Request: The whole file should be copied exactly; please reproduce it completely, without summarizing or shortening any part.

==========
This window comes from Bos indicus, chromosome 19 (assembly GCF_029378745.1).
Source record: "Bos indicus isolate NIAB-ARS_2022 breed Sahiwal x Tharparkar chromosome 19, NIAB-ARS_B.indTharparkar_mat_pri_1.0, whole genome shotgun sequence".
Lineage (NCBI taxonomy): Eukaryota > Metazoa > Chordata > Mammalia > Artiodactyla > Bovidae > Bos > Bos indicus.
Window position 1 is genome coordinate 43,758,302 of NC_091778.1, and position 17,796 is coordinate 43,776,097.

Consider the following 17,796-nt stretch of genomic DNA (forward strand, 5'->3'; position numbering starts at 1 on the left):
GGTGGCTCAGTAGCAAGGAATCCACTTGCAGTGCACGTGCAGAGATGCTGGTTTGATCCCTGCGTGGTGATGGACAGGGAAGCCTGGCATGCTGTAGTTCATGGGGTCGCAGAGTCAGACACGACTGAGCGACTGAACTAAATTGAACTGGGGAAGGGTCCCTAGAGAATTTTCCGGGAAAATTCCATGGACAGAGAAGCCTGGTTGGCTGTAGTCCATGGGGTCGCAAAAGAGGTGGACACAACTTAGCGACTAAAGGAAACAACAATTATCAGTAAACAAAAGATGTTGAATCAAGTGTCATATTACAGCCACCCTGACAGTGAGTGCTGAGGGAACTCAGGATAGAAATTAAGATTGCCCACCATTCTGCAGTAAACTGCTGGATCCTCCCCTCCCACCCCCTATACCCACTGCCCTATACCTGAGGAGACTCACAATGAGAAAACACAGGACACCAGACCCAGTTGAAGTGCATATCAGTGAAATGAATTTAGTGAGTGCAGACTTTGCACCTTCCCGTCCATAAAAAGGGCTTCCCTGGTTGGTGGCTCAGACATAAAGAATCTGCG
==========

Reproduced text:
This window comes from Bos indicus, chromosome 19 (assembly GCF_029378745.1).
Source record: "Bos indicus isolate NIAB-ARS_2022 breed Sahiwal x Tharparkar chromosome 19, NIAB-ARS_B.indTharparkar_mat_pri_1.0, whole genome shotgun sequence".
Lineage (NCBI taxonomy): Eukaryota > Metazoa > Chordata > Mammalia > Artiodactyla > Bovidae > Bos > Bos indicus.
Window position 1 is genome coordinate 43,758,302 of NC_091778.1, and position 17,796 is coordinate 43,776,097.

Consider the following 17,796-nt stretch of genomic DNA (forward strand, 5'->3'; position numbering starts at 1 on the left):
GGTGGCTCAGTAGCAAGGAATCCACTTGCAGTGCACGTGCAGAGATGCTGGTTTGATCCCTGCGTGGTGATGGACAGGGAAGCCTGGCATGCTGTAGTTCATGGGGTCGCAGAGTCAGACACGACTGAGCGACTGAACTAAATTGAACTGGGGAAGGGTCCCTAGAGAATTTTCCGGGAAAATTCCATGGACAGAGAAGCCTGGTTGGCTGTAGTCCATGGGGTCGCAAAAGAGGTGGACACAACTTAGCGACTAAAGGAAACAACAATTATCAGTAAACAAAAGATGTTGAATCAAGTGTCATATTACAGCCACCCTGACAGTGAGTGCTGAGGGAACTCAGGATAGAAATTAAGATTGCCCACCATTCTGCAGTAAACTGCTGGATCCTCCCCTCCCACCCCCTATACCCACTGCCCTATACCTGAGGAGACTCACAATGAGAAAACACAGGACACCAGACCCAGTTGAAGTGCATATCAGTGAAATGAATTTAGTGAGTGCAGACTTTGCACCTTCCCGTCCATAAAAAGGGCTTCCCTGGTTGGTGGCTCAGACATAAAGAATCTGCG